October 19th, 2004
Department of Political Science & International Studies
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“Amen, I say to you, he will gird himself, have them recline at the table, and proceed to wait on them.”
This verse from the reading in Luke struck me as I read through the readings
for the day. It contrasts with the lectionary reading from a couple
of weeks ago when we were reminded that faithful servants should not expect
praise and rewards for doing their job. In the gospel of Luke today
we have an incredible image of a master returning home tired from a trip
who takes it upon himself to set a table and wait on the servants instead
of having the vigilant servants take care of his needs. Can you imagine
that happening? This would be the kind of master that one would want to serve.
How incredible it is that this is the kind of master that Jesus is.
This story reminds us of the visible symbol of Jesus as servant during the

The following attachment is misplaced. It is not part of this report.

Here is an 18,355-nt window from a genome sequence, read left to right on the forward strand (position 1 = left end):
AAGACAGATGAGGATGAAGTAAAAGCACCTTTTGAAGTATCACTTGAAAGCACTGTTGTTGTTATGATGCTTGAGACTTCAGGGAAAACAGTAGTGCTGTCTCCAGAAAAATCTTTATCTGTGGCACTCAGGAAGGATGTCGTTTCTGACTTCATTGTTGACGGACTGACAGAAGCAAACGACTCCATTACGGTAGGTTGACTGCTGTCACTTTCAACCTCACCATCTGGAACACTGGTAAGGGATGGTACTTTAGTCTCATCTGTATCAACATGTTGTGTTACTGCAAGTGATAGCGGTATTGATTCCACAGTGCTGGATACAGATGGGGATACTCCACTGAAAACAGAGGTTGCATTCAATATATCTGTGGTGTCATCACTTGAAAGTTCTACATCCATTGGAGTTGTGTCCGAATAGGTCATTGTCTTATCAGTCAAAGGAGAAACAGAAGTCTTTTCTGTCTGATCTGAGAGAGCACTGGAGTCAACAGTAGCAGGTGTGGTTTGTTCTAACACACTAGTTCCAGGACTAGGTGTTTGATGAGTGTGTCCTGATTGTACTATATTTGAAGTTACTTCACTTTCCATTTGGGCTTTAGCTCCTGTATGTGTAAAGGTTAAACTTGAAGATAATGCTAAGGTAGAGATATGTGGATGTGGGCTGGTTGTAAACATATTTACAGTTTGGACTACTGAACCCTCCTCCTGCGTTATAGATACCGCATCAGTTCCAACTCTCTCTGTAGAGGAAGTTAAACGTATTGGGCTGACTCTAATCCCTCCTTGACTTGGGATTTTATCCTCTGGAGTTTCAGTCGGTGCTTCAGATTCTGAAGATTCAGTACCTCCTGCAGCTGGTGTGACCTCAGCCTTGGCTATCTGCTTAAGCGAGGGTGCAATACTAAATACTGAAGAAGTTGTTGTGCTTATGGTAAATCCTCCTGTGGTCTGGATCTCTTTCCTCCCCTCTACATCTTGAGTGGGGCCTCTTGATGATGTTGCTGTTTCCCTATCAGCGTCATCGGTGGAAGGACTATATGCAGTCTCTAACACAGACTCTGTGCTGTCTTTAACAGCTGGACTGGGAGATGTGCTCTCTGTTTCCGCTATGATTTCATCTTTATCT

washing of the feet before the passion.
The reading from Ephesians reminds us of just how far Jesus was willing to
go in his service to us. Far beyond the master who serves his servants
a meal out of gratitude, Jesus makes us citizens and joint heirs and offers
us each the gift of peace with God. Knowing that we have this peace,
the psalm takes on a deeper meaning. We can reflect on the promises
of peace knowing that we have access to salvation and peace and that we,
“members of the household of God” are “being built into a dwelling place
of God in the Spirit” where surely we shall see kindness and truth
meet and justice and peace kiss. Today we can reflect on the awesome
privileges we have through the incredible love that Jesus has for us and
express our gratitude. What hymn expresses your gratitude? Can
you keep that song in your heart today as a constant offering of gratitude?
to the writer of this reflection.
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